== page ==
The day long race will prove the endurance of the teams and will be open to both sports and production cars. More than 200 teams – that is 700 drivers – will compete on the 15.5 mile course. Both teams will be running 100 percent renewable biodiesel and diesel blends, this year’s event, June 23 to 26, will be the first ever where a team will solely run on biofuels.
Numerous different field tests have confirmed the performance of NExBTL renewable diesel and the benefits it offers in terms of lower emissions…this will be the first time that it will be tested under competition conditions. We are very excited that this will take place at the renowned 24-hour race at the Nurburgring circuit…has been the showcase for the latest automotive technology for decades
Since taking the job as UC San Diego’s first director of strategic energy initiatives in September 2008, Byron Washom has worked to turn the 1,200-acre campus into a model of sustainability, a “living laboratory” he calls it.
This includes renewable energy, greenhouse-gas reduction, energy management, energy storage systems and greening the campus transportation fleet. The university impressively generates 80% of its own electricity.
“The only thing we’re looking at, at the campus, are quantum improvements…It’s not just to install the next incremental step; it’s to put in the next breakthrough. What I’m doing with my colleagues is going to have a global impact…I’m so anxious to put the different pieces of the puzzle together…Learning patience is the only negative part of the job.”
Though born in Maryland, Washom was raised in Hawaii and on the isolated Midway Atoll. His father, a retired naval officer, went into the electric-supply business distributing utility products and his mother worked as an account executive for a newspaper agency.
Living in the middle of the Pacific on a bird and marine sanctuary roughly the size of UC San Diego was for him a firsthand education in sustainability. The 400 residents of the atoll relied on a monthly supply ship, diesel generators and a desalination plant. With only two passenger cars, most people rode on bikes. “Using renewable systems was a way of life…You lived within your means. It was a radically different world.”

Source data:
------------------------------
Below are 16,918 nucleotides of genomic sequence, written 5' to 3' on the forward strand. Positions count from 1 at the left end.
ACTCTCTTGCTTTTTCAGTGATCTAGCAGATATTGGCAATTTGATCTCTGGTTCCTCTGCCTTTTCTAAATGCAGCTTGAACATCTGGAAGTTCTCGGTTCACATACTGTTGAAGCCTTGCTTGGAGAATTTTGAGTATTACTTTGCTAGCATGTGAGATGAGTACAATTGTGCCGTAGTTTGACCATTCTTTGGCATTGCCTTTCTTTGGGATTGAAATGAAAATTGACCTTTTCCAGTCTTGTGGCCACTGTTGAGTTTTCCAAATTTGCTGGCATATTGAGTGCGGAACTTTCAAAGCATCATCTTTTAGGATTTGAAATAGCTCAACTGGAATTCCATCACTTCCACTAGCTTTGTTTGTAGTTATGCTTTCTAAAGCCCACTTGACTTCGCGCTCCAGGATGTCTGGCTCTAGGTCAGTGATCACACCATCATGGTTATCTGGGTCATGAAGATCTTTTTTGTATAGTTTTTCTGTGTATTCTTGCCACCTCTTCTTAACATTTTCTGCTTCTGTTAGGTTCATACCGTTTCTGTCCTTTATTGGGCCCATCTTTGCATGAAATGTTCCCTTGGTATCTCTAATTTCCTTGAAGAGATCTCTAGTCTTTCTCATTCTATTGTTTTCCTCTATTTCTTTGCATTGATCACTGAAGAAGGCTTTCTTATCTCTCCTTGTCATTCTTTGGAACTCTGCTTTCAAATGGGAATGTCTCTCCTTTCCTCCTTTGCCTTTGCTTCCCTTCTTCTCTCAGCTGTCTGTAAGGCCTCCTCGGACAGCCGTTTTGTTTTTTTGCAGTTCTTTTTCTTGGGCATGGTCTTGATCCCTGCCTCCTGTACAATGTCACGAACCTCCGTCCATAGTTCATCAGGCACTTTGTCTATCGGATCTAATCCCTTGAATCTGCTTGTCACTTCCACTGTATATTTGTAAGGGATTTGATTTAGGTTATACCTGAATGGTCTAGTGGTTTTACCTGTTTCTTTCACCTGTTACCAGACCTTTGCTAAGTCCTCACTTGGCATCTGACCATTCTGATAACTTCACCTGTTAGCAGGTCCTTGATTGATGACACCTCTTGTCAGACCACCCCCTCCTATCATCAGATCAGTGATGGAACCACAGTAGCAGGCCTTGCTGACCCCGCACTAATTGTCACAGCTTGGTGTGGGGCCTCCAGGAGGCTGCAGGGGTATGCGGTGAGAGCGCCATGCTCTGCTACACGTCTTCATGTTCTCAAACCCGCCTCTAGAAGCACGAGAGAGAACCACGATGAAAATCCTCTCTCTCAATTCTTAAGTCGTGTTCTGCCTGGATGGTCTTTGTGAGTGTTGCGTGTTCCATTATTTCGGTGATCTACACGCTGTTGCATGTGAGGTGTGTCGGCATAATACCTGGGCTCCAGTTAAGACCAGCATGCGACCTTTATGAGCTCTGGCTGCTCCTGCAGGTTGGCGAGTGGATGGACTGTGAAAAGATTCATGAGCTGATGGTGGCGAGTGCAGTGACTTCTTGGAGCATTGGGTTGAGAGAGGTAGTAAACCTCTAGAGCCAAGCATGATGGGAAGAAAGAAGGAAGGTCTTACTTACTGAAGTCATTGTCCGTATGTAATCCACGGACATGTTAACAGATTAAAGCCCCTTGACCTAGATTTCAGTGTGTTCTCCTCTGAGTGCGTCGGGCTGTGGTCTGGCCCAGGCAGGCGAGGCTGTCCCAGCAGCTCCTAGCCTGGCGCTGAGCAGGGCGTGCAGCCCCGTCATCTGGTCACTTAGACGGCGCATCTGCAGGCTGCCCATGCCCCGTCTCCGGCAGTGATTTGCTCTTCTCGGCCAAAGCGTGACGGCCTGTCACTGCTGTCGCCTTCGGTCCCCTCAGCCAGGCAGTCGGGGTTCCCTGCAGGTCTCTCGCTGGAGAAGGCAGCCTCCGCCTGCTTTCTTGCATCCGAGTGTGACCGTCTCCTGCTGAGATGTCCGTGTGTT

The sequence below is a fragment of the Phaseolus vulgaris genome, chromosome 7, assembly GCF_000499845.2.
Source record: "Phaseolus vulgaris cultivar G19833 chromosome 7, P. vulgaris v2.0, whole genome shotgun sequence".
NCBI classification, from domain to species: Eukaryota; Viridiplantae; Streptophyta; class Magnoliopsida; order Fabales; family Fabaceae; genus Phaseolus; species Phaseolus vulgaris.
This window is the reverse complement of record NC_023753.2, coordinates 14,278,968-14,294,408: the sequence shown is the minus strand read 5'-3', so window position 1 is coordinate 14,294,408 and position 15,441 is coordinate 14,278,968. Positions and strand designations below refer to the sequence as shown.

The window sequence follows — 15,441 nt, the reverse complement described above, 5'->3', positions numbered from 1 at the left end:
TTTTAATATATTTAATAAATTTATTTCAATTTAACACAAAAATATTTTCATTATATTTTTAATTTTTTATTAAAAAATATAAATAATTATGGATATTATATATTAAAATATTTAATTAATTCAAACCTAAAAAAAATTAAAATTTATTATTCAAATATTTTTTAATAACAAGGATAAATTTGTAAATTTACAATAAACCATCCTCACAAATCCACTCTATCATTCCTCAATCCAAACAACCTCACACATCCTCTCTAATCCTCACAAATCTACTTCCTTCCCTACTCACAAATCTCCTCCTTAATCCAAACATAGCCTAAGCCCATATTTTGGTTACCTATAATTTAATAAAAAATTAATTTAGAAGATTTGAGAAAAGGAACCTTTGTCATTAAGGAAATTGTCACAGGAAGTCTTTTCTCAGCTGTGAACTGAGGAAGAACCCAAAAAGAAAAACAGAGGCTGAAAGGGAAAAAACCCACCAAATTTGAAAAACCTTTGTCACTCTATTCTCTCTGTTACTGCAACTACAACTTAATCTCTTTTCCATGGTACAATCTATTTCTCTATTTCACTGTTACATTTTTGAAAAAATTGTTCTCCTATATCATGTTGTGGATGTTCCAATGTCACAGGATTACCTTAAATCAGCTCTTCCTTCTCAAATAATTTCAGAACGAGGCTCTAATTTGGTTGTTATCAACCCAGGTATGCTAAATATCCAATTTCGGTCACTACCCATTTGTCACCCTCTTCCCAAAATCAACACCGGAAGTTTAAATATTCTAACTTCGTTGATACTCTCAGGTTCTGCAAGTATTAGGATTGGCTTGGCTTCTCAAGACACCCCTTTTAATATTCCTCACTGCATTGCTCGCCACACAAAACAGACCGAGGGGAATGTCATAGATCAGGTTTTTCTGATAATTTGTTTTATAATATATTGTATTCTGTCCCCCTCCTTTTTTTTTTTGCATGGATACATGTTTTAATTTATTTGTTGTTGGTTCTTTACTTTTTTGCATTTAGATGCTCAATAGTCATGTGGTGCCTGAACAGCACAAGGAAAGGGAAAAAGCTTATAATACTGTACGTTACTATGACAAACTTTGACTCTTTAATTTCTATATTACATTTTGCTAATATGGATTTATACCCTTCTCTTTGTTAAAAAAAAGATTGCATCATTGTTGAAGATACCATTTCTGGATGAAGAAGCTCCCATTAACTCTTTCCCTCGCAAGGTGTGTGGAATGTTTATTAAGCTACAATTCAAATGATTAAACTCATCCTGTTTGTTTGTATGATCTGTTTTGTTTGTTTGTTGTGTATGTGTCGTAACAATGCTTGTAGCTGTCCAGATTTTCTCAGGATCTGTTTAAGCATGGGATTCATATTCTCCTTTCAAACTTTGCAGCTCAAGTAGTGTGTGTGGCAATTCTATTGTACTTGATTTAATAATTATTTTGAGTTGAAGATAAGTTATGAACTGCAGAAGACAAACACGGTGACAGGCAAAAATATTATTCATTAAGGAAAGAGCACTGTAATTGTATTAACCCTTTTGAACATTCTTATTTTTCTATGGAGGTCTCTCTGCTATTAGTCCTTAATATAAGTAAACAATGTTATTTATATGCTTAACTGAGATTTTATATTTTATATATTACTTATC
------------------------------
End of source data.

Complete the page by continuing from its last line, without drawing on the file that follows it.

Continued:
Washom, now 60, graduated from Honolulu’s Punahou School in 1967, more than a decade before Barack Obama graduated from the same school. He left for USC just as Hawaii was opening its first freeway. He earned a bachelor’s degree in management and finance (with a minor in oceanography) in 1971, and then an MBA the next year. In 1976, he completed his postgraduate studies in ocean engineering at MIT.
After working on solar energy for Fairchild Stratos Corp., Washom founded Advanco Corp. in 1980. Four years later, Advanco set the world record for the most efficient rate of converting solar energy to electricity, using a technology that NASA later considered using to power the International Space Station.
In 1989, Washom founded the energy and environmental technology consultant firm Spencer Management Associates and served as president for 20 years.
He has also advised the World Bank, the Energy Department and the International Finance Corp.
An avid surfer since childhood, Washom credits this sport for his risk-taking business style:
“That’s when my greatest genius comes out, at the end of the branch of a tree…It’s a culture to me. The element of risk was also combined with the grace and athleticism of surfing a wave, so you were scared and performing at the same time.”
There’s a problem with biofuels. The problem is, in order to make them, you’ve got to grow crops like mad, break down the crops into oil and alcohol, and stick the juice in your car. If you grow crops like mad, you’ve got to use enormous amounts of fertilizer, which pours into ground water and into oceans and depletes oxygen supplies, creating oceanic dead zones, which are way scary. No life can live in them The picture isn’t good. So scientists are looking for a way to use organisms to break down plant waste so we can use bio garbage as bio fuel instead.
The organism they’re focusing on is Trichoderma reesei, pictured above in an electron microscope. It’s especially effective in eating organic material, witnessed first in the Solomon Islands during World War II eating soldiers’ clothing and tents.
The reason they didn’t use it until now was that they didn’t think they could breed the fungus to produce genetically superior consumers since it was asexual, but now, they’ve discovered that, voila! The mushroom does have sex, and thank God for that. Researchers actually made it have sex. (With our culture, who would doubt it?)
How did they do it? They probed their DNA (pun intended), and pinpointed the genes responsible for mating. Though they found those genes, they couldn’t force the fungus to assume a female role. So instead they took the fungus’ cousin, Hypocrea jecorina (like your cousin, except more fungal), and mated that with two mutant Trichoderma reesei strains that are especially good at breaking down organic sludge.